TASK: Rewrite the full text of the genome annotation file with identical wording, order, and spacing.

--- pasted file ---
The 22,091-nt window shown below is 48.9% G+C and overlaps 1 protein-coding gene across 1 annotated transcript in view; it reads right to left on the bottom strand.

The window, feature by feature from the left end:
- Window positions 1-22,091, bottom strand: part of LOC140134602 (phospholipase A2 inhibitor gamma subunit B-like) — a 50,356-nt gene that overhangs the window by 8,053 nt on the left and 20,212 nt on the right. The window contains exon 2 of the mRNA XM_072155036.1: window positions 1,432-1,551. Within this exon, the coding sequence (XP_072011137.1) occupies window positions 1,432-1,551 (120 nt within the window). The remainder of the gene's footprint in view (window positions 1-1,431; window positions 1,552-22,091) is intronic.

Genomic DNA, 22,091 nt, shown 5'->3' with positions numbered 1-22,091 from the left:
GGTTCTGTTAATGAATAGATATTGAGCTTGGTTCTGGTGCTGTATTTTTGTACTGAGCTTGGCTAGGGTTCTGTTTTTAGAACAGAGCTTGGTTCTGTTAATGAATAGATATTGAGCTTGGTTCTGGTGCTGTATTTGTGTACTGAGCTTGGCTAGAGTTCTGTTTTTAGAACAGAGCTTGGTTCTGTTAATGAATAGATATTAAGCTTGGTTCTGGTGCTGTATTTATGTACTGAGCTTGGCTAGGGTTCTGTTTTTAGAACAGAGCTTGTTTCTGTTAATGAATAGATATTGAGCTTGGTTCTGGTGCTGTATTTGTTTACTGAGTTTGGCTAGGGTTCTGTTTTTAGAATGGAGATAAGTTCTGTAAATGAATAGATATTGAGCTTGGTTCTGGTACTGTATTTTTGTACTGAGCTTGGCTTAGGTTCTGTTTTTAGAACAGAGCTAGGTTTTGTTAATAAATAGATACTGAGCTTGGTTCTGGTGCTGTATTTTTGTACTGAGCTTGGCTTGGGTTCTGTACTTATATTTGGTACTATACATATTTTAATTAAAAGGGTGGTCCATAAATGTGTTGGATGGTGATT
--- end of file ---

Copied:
The 22,091-nt window shown below is 48.9% G+C and overlaps 1 protein-coding gene across 1 annotated transcript in view; it reads right to left on the bottom strand.

The window, feature by feature from the left end:
- Window positions 1-22,091, bottom strand: part of LOC140134602 (phospholipase A2 inhibitor gamma subunit B-like) — a 50,356-nt gene that overhangs the window by 8,053 nt on the left and 20,212 nt on the right. The window contains exon 2 of the mRNA XM_072155036.1: window positions 1,432-1,551. Within this exon, the coding sequence (XP_072011137.1) occupies window positions 1,432-1,551 (120 nt within the window). The remainder of the gene's footprint in view (window positions 1-1,431; window positions 1,552-22,091) is intronic.

Genomic DNA, 22,091 nt, shown 5'->3' with positions numbered 1-22,091 from the left:
GGTTCTGTTAATGAATAGATATTGAGCTTGGTTCTGGTGCTGTATTTTTGTACTGAGCTTGGCTAGGGTTCTGTTTTTAGAACAGAGCTTGGTTCTGTTAATGAATAGATATTGAGCTTGGTTCTGGTGCTGTATTTGTGTACTGAGCTTGGCTAGAGTTCTGTTTTTAGAACAGAGCTTGGTTCTGTTAATGAATAGATATTAAGCTTGGTTCTGGTGCTGTATTTATGTACTGAGCTTGGCTAGGGTTCTGTTTTTAGAACAGAGCTTGTTTCTGTTAATGAATAGATATTGAGCTTGGTTCTGGTGCTGTATTTGTTTACTGAGTTTGGCTAGGGTTCTGTTTTTAGAATGGAGATAAGTTCTGTAAATGAATAGATATTGAGCTTGGTTCTGGTACTGTATTTTTGTACTGAGCTTGGCTTAGGTTCTGTTTTTAGAACAGAGCTAGGTTTTGTTAATAAATAGATACTGAGCTTGGTTCTGGTGCTGTATTTTTGTACTGAGCTTGGCTTGGGTTCTGTACTTATATTTGGTACTATACATATTTTAATTAAAAGGGTGGTCCATAAATGTGTTGGATGGTGATT